The town’s narrow brickwork streets and tall rammed earth walls with wooden doors still preserve the authentic old-town atmosphere.
Petrovaradin is located on the Srem side of the Danube (Petrovaradin, Petrovaradinska tvrdjava). It has almost entirely been absorbed by Novi sad, although it has its own government and municipality. The town was named after Peter, son of Gurwey, who lost of his life and lands after the murder of queen Gertrude in 1213. The second part of the town’s name means small fort. The town’s narrow streets with brickwork, tall-walled rammed earth buildings with wooden doors and clerestories still have the old-town atmosphere today.
The Petrovaradin Fortress is the town’s symbol and is one of Europe’s largest and most well-preserved baroque-style military buildings. It is an interesting and renowned place, a tourist attraction, and a rare historical monument in Vojvodina. Turkish forces occupied the town on 15 July 1526, although the siege of the fortress lasted 12 days and only succeeded on July 27. The current fortress was built between 1692 and 1780.
If you take a walk around this compelling building from a bygone era, you can enjoy a truly fantastic view. You can explore the tunnel system and all the nooks and crannies which were once part of the military fortress during the Ottoman wars. The 16 kilometer, 4-level tunnel system was built after the 1750s for defensive purposes; this took 88 years to finish. This complex route is best to explore through an organized trip accompanied by a tour guide. The fortress’ most well-known building, the clock tower, can be seen from far away. It is also known as the inverted (or drunken) clock, because the hours are indicated by the long hand, and the minutes are indicated by the short hand. There are two reasons for this: first, the crew of ships sailing on the Danube can see the time more easily this way; second, the fortress guards’ shifts changed on the hour, so minutes were less important.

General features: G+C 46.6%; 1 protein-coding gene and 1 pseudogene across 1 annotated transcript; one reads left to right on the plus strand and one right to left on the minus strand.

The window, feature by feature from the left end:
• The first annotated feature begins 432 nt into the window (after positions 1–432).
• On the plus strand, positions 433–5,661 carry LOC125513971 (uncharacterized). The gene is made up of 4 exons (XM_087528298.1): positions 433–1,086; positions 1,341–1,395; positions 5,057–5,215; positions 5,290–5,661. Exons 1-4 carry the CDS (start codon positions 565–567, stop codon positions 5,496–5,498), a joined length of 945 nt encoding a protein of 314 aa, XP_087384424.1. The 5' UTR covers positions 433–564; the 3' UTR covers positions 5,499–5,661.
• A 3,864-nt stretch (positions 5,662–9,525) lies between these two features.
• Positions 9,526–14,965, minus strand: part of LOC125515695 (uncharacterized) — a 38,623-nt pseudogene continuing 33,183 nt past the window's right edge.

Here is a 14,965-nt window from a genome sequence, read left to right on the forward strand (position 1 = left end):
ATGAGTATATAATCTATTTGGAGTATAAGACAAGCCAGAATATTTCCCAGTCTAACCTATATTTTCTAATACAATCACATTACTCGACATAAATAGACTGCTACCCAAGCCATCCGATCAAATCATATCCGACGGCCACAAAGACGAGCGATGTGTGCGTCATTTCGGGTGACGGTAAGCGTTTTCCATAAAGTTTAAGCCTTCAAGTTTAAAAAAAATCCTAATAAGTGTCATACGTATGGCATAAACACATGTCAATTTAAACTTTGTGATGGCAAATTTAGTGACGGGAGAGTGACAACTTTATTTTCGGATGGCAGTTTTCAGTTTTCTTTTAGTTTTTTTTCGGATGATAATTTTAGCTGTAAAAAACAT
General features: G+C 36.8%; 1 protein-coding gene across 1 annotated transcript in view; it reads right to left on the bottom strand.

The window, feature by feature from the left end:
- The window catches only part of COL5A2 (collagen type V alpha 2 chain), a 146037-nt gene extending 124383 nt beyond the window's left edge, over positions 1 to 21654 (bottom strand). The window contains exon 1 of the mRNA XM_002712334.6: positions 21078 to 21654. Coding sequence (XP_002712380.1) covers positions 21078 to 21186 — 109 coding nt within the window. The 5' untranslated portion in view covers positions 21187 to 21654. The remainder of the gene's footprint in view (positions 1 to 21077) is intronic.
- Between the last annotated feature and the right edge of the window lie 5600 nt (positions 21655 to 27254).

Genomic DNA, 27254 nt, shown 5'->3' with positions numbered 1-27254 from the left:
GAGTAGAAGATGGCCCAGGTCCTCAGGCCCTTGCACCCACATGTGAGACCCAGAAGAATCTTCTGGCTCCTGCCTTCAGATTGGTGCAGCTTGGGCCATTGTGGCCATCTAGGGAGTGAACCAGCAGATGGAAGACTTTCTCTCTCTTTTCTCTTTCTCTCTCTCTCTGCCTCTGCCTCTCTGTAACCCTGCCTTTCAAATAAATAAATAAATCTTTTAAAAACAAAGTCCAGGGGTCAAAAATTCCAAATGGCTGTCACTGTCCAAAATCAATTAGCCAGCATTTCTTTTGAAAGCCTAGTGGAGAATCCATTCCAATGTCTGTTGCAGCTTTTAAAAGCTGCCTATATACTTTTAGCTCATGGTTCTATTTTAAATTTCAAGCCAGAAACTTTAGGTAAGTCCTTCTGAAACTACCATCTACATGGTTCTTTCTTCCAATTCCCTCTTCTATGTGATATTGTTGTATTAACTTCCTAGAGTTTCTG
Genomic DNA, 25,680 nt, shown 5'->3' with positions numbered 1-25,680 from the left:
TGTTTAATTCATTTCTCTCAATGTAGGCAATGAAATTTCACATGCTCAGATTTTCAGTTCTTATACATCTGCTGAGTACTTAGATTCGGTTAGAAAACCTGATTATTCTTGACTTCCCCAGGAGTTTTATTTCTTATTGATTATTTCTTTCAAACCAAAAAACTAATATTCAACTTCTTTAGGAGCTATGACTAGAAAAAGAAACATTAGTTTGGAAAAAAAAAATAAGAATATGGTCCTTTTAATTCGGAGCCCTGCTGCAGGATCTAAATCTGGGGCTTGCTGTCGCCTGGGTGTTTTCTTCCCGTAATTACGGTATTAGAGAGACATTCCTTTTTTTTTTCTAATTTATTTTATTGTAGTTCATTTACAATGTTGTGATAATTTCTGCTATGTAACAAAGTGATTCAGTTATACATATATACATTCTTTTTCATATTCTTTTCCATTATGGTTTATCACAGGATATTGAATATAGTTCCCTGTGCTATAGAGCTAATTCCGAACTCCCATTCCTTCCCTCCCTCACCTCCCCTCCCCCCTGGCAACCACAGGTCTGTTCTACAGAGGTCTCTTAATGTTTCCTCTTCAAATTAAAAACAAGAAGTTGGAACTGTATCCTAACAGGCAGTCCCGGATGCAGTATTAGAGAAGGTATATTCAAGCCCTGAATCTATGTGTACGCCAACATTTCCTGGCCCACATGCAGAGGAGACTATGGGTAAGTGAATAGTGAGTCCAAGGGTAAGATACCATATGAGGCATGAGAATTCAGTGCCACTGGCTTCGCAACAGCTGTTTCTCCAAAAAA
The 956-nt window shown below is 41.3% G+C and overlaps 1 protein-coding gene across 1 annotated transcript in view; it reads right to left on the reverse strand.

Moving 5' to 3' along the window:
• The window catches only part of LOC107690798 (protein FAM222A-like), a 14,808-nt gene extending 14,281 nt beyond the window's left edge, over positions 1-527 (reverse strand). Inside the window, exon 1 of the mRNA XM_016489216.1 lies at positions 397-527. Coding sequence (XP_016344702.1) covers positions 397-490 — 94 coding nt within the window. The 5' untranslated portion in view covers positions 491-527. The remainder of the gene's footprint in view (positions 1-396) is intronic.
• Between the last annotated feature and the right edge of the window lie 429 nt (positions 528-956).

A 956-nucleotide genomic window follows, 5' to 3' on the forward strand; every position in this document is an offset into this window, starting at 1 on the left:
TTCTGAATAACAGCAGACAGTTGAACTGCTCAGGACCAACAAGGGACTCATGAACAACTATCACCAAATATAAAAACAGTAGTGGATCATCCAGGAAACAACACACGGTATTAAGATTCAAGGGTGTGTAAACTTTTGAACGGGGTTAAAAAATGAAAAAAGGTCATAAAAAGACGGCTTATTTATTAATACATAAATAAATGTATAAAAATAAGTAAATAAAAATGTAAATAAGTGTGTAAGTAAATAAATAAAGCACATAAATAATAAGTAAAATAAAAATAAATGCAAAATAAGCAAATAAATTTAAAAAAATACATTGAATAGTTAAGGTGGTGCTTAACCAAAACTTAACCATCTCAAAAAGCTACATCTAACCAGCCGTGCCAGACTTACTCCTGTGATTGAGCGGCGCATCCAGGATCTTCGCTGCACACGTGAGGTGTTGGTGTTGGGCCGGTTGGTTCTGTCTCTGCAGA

The central area of the fortress is home to an important building of the Novi Sad City Museum. It has two permanent exhibitions, one of which showcases the history of the fortress, while the other one explores the history of Novi Sad’s citizens from the 18th through 20th centuries. The balcony of the fortress’ café offers a spectacular panoramic view of the Novi Sad cityscape and the Danube.